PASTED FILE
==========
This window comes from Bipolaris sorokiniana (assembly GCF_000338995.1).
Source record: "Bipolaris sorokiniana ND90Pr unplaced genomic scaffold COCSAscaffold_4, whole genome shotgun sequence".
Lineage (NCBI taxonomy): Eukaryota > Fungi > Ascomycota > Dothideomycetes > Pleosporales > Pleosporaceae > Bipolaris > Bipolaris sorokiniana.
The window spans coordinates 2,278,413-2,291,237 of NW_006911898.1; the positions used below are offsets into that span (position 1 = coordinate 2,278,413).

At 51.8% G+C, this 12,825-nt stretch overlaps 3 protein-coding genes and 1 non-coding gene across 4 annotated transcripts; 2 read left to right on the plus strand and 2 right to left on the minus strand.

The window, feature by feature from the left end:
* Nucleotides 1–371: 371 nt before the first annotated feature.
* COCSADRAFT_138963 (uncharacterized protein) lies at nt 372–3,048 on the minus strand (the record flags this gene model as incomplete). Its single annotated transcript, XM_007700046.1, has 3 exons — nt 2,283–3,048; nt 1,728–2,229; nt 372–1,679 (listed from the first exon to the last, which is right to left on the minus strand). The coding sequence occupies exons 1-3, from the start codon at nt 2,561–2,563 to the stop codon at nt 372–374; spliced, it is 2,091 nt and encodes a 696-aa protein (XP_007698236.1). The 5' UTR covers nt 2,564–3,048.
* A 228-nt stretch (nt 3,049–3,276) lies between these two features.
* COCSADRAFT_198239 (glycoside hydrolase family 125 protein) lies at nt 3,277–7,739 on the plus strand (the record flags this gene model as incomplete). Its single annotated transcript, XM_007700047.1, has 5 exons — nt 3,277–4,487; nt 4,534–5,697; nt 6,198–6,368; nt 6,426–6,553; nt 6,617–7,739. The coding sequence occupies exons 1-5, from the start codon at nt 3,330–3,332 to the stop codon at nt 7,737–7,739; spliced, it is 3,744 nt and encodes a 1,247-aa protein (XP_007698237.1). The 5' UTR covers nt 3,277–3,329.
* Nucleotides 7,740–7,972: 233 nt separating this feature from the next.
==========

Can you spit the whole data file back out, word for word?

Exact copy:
This window comes from Bipolaris sorokiniana (assembly GCF_000338995.1).
Source record: "Bipolaris sorokiniana ND90Pr unplaced genomic scaffold COCSAscaffold_4, whole genome shotgun sequence".
Lineage (NCBI taxonomy): Eukaryota > Fungi > Ascomycota > Dothideomycetes > Pleosporales > Pleosporaceae > Bipolaris > Bipolaris sorokiniana.
The window spans coordinates 2,278,413-2,291,237 of NW_006911898.1; the positions used below are offsets into that span (position 1 = coordinate 2,278,413).

At 51.8% G+C, this 12,825-nt stretch overlaps 3 protein-coding genes and 1 non-coding gene across 4 annotated transcripts; 2 read left to right on the plus strand and 2 right to left on the minus strand.

The window, feature by feature from the left end:
* Nucleotides 1–371: 371 nt before the first annotated feature.
* COCSADRAFT_138963 (uncharacterized protein) lies at nt 372–3,048 on the minus strand (the record flags this gene model as incomplete). Its single annotated transcript, XM_007700046.1, has 3 exons — nt 2,283–3,048; nt 1,728–2,229; nt 372–1,679 (listed from the first exon to the last, which is right to left on the minus strand). The coding sequence occupies exons 1-3, from the start codon at nt 2,561–2,563 to the stop codon at nt 372–374; spliced, it is 2,091 nt and encodes a 696-aa protein (XP_007698236.1). The 5' UTR covers nt 2,564–3,048.
* A 228-nt stretch (nt 3,049–3,276) lies between these two features.
* COCSADRAFT_198239 (glycoside hydrolase family 125 protein) lies at nt 3,277–7,739 on the plus strand (the record flags this gene model as incomplete). Its single annotated transcript, XM_007700047.1, has 5 exons — nt 3,277–4,487; nt 4,534–5,697; nt 6,198–6,368; nt 6,426–6,553; nt 6,617–7,739. The coding sequence occupies exons 1-5, from the start codon at nt 3,330–3,332 to the stop codon at nt 7,737–7,739; spliced, it is 3,744 nt and encodes a 1,247-aa protein (XP_007698237.1). The 5' UTR covers nt 3,277–3,329.
* Nucleotides 7,740–7,972: 233 nt separating this feature from the next.